Generators

circuitpython_rawpixel-648581-unsplash.jpg
Photo by rawpixel on Unsplash

Generators are a convenient way to make custom iterators. They take two forms: generator functions and generator expressions.

Generator Functions

These are functions that result in a generator object (basically an iterator) rather than a function object. That object can then be used in a for loop or passed to the next function. The differentiating feature of a generator function vs. a regular function is the use of the yield statement.

For example, if we wanted something like range that instead worked on floats, we could write one as a generator function:

Download: file
def range_f(start, stop, step):
    x = start
    while x <= stop:
        yield x
        x += step

Now we can write code such as:

Download: file
for x in range_f(0, 1.0, 0.125):
    print(x)

That gives output of:

0
0.125
0.25
0.375
0.5
0.625
0.75
0.875
1.0

And we can use it with next:

Download: file
r = range_f(0, 1, 0.125)
next(r)
#0
next(r)
#0.125
next(r)
#0.25
next(r)
#0.375
next(r)
#0.5

The first time the resulting generator object is used, the function starts executing from the beginning. In this case, it creates a local variable x and sets it to the value of start.  The while loop executes, and the yield statement is encountered. This pauses execution of the function and produces its argument (the current value ofxin this case). The next time the generator object is used (iterating in a for loop or passed to a call to next), the function resumes execution immediately after the yield statement. In this case, x is advanced, and the while loop goes back to the condition check. This continues until the iteration is complete (x > stop in this example). When that happens, the function continues past the loop, possibly doing some wrap up before exiting. When it exits a StopIteration exception is raised.

Download: file
next(r)
#1.0
next(r)
#Traceback (most recent call last):
#File "", line 1, in 
#StopIteration:

Generator Expressions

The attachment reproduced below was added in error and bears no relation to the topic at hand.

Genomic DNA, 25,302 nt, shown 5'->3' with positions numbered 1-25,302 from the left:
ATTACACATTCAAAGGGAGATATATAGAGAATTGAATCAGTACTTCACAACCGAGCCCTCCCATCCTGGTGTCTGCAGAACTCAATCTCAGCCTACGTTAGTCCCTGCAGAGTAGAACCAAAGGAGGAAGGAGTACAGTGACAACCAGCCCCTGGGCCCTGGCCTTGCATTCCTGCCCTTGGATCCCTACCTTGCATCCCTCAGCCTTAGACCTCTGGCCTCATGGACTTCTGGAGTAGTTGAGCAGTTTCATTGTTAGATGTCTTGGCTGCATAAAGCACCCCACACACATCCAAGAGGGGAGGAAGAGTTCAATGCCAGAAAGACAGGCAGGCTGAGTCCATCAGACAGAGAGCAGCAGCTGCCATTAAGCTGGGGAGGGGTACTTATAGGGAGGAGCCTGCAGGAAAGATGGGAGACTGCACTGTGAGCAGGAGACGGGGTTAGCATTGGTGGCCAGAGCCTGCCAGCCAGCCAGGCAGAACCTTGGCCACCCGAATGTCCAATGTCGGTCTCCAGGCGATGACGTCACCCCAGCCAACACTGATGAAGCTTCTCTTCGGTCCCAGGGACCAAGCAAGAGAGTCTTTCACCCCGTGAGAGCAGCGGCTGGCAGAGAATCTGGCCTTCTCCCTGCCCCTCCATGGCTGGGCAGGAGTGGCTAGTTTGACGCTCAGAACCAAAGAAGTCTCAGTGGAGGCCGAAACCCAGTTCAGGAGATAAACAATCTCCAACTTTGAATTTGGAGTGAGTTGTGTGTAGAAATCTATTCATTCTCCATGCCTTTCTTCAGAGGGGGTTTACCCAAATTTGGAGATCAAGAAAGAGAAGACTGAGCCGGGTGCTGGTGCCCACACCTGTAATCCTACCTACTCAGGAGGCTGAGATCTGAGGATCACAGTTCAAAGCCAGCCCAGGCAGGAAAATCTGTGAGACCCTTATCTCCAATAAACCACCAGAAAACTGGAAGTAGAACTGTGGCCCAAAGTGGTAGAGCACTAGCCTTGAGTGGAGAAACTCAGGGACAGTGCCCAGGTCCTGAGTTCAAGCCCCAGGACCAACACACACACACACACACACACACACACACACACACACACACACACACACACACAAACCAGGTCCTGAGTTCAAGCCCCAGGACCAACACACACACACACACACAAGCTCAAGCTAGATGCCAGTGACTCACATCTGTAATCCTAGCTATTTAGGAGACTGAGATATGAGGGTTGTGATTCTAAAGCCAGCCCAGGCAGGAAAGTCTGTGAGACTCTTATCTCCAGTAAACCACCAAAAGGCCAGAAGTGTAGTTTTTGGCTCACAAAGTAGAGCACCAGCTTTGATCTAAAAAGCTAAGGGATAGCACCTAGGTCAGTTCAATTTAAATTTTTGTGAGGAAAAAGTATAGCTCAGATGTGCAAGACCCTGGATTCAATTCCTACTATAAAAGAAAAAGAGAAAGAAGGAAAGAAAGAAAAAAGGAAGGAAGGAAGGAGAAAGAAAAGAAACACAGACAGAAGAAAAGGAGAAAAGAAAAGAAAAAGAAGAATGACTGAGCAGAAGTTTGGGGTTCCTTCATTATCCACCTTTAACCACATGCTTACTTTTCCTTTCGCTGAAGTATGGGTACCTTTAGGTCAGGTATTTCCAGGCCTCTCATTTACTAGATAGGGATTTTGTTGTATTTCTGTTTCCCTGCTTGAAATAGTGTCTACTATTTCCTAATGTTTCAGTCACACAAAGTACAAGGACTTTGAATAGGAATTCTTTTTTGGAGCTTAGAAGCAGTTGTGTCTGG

Generator expressions use the same syntax as list comprehensions, but enclose it in parentheses rather than brackets:

Download: file
(x for x in range(10))
#<generator object '<genexpr>' at 20002590>

Notice that the result isn't a list. It's a generator object as we saw above. To get values from it, we call next passing in the generator object:

Download: file
g = (x for x in range(10))
next(g)
#0
next(g)
#1
next(g)
#2
next(g)
#3
next(g)
#4

We can also take g and use it in a for loop:

Download: file
g = (x for x in range(10))
for x in g:
    print(x)
#0
#1
#2
#3
#4
#5
#6
#7
#8
#9

Now, think about how you would go about processing items from an infinitely long list. "But," you say, "where would be have an infinite amount of data in a microcontroller context?"  How about when you're taking temperature readings, and you continue taking temperature readings for the entire time the system is running. That is effectively an infinitely long list of data. And infinite really just means that: you have no idea how long it is.

While you could just read the temperature in the main while True loop (and that's perfectly fine for a simple application that is mainly just a while True loop) as your code grows and you want to organize it in a cleaner and more modular way (we are assuming that you're running on at least a SAMD51 chip, if not a Raspberry Pi, so you have plenty of room for large and well structured code). It can be cleaner to encapsulate that sequence of readings in an iterator. This lets it be passed around as needed and asked for another value where and when desired.

Another nice thing about using iterators is that they are now objects and can be worked with. There are ways to combine and ask for values from them in clean, readable ways.

Examples

One neat thing we can do with generators is to make infinite sequences. These don't have a condition to end the iteration. For example, we can make an infinite sequence of integers:

Download: file
def ints():
    x = 0
    while True:
        yield x
        x += 1

We can use this with next to get a ongoing sequence of integers, but that's not very interesting.

>>> i = ints()
>>> next(i)
0
>>> next(i)
1
>>> next(i)
2
>>> next(i)
3
>>> next(i)
4

Far more interesting is to use ints() in other generators. Here are some simple examples:

Download: file
evens = (x for x in ints() if x % 2 == 0)
odds = (x for x in ints() if x % 2 != 0)
squares = (x**2 for x in ints())

Note that each use of ints() returns a new and unique generator object.

This guide was first published on Oct 11, 2018. It was last updated on Oct 11, 2018.
This page (Generators) was last updated on Jul 14, 2020.